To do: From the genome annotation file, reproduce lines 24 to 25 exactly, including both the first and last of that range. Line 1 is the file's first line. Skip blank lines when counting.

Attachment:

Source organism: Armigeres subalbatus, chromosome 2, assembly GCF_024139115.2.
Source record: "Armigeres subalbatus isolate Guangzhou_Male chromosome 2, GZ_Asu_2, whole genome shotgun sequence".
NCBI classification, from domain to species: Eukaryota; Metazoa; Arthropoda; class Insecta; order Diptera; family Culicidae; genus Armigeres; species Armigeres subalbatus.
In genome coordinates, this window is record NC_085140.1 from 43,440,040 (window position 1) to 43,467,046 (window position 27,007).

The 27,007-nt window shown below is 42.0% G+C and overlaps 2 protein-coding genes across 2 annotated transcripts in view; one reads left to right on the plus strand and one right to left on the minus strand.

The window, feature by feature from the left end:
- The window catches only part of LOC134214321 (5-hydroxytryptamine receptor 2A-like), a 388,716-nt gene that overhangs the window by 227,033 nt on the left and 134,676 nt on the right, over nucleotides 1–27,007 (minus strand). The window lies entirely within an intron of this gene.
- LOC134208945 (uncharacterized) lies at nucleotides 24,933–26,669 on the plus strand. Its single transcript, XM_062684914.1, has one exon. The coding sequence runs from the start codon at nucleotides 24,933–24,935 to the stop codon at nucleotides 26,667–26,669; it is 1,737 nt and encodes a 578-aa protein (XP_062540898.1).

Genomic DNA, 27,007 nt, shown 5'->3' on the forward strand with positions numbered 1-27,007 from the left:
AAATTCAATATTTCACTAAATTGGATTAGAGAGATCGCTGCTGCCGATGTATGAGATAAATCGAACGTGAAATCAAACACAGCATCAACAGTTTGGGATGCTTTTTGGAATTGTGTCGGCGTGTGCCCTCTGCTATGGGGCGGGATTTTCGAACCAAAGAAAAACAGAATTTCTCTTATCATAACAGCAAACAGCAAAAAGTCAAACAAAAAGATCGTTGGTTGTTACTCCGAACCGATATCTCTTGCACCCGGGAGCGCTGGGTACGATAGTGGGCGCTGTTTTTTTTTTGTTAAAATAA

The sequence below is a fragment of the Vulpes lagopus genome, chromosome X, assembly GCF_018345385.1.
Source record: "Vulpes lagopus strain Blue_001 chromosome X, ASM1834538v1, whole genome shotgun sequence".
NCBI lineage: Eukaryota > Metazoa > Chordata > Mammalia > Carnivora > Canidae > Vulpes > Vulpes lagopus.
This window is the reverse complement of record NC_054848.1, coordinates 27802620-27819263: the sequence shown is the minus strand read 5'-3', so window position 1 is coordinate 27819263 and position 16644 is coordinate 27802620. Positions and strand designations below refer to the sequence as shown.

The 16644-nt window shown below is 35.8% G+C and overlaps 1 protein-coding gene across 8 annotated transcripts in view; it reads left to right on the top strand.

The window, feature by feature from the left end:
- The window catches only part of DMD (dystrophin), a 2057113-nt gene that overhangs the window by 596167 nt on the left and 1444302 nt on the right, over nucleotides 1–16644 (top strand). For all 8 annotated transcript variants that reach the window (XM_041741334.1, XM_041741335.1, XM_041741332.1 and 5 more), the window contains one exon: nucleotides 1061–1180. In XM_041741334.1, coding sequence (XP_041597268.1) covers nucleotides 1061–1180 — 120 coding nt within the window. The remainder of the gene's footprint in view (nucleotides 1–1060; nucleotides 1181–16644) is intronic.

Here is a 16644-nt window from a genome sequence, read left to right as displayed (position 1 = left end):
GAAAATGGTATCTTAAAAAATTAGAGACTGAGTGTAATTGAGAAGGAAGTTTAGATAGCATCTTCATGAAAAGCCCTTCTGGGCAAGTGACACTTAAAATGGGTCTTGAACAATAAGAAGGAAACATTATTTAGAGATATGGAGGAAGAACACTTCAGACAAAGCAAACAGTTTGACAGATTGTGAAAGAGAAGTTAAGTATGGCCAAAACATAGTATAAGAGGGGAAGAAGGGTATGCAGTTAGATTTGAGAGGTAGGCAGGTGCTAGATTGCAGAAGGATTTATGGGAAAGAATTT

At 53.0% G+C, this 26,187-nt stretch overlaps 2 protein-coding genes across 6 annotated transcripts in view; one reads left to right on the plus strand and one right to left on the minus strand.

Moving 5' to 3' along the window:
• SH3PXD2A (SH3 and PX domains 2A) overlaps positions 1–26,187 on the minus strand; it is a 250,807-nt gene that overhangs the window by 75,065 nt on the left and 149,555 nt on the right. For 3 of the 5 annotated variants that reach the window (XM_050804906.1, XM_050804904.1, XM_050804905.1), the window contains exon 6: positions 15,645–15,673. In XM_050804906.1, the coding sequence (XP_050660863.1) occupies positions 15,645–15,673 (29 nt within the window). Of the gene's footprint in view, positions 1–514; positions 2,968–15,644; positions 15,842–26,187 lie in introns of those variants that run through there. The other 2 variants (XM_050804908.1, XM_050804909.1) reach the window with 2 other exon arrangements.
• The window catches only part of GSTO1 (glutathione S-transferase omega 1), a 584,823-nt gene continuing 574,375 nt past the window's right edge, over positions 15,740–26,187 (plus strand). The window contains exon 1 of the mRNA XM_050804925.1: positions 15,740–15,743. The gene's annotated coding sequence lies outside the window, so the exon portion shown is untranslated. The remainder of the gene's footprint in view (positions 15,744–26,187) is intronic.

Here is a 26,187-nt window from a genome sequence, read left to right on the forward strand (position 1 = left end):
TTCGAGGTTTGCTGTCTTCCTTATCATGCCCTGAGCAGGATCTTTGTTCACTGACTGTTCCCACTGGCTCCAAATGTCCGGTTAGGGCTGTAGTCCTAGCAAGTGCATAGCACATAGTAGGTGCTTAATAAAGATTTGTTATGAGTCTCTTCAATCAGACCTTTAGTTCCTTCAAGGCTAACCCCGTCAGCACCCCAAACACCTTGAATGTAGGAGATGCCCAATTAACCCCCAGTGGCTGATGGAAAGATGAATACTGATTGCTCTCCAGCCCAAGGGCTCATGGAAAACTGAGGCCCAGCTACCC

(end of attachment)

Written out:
Here is a 26,187-nt window from a genome sequence, read left to right on the forward strand (position 1 = left end):
TTCGAGGTTTGCTGTCTTCCTTATCATGCCCTGAGCAGGATCTTTGTTCACTGACTGTTCCCACTGGCTCCAAATGTCCGGTTAGGGCTGTAGTCCTAGCAAGTGCATAGCACATAGTAGGTGCTTAATAAAGATTTGTTATGAGTCTCTTCAATCAGACCTTTAGTTCCTTCAAGGCTAACCCCGTCAGCACCCCAAACACCTTGAATGTAGGAGATGCCCAATTAACCCCCAGTGGCTGATGGAAAGATGAATACTGATTGCTCTCCAGCCCAAGGGCTCATGGAAAACTGAGGCCCAGCTACCC